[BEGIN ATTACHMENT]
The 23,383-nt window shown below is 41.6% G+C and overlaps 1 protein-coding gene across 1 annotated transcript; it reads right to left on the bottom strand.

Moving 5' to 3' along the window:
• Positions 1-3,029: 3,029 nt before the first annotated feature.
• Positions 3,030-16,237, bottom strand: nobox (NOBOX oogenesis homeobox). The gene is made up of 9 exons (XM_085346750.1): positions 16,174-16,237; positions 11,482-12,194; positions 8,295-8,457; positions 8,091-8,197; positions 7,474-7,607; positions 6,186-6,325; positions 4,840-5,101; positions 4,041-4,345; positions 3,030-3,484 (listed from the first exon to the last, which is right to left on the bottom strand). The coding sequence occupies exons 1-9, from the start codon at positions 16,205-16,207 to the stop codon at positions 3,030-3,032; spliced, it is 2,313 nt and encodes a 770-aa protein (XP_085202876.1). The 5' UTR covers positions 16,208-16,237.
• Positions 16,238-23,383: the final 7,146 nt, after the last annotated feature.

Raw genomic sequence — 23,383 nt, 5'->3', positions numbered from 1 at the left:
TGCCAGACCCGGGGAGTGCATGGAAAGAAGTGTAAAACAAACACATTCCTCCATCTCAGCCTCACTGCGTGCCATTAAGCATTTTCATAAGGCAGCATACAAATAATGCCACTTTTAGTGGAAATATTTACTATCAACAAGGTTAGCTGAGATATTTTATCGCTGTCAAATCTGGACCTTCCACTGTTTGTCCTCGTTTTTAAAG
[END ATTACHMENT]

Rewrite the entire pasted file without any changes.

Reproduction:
The 23,383-nt window shown below is 41.6% G+C and overlaps 1 protein-coding gene across 1 annotated transcript; it reads right to left on the bottom strand.

Moving 5' to 3' along the window:
• Positions 1-3,029: 3,029 nt before the first annotated feature.
• Positions 3,030-16,237, bottom strand: nobox (NOBOX oogenesis homeobox). The gene is made up of 9 exons (XM_085346750.1): positions 16,174-16,237; positions 11,482-12,194; positions 8,295-8,457; positions 8,091-8,197; positions 7,474-7,607; positions 6,186-6,325; positions 4,840-5,101; positions 4,041-4,345; positions 3,030-3,484 (listed from the first exon to the last, which is right to left on the bottom strand). The coding sequence occupies exons 1-9, from the start codon at positions 16,205-16,207 to the stop codon at positions 3,030-3,032; spliced, it is 2,313 nt and encodes a 770-aa protein (XP_085202876.1). The 5' UTR covers positions 16,208-16,237.
• Positions 16,238-23,383: the final 7,146 nt, after the last annotated feature.

Raw genomic sequence — 23,383 nt, 5'->3', positions numbered from 1 at the left:
TGCCAGACCCGGGGAGTGCATGGAAAGAAGTGTAAAACAAACACATTCCTCCATCTCAGCCTCACTGCGTGCCATTAAGCATTTTCATAAGGCAGCATACAAATAATGCCACTTTTAGTGGAAATATTTACTATCAACAAGGTTAGCTGAGATATTTTATCGCTGTCAAATCTGGACCTTCCACTGTTTGTCCTCGTTTTTAAAG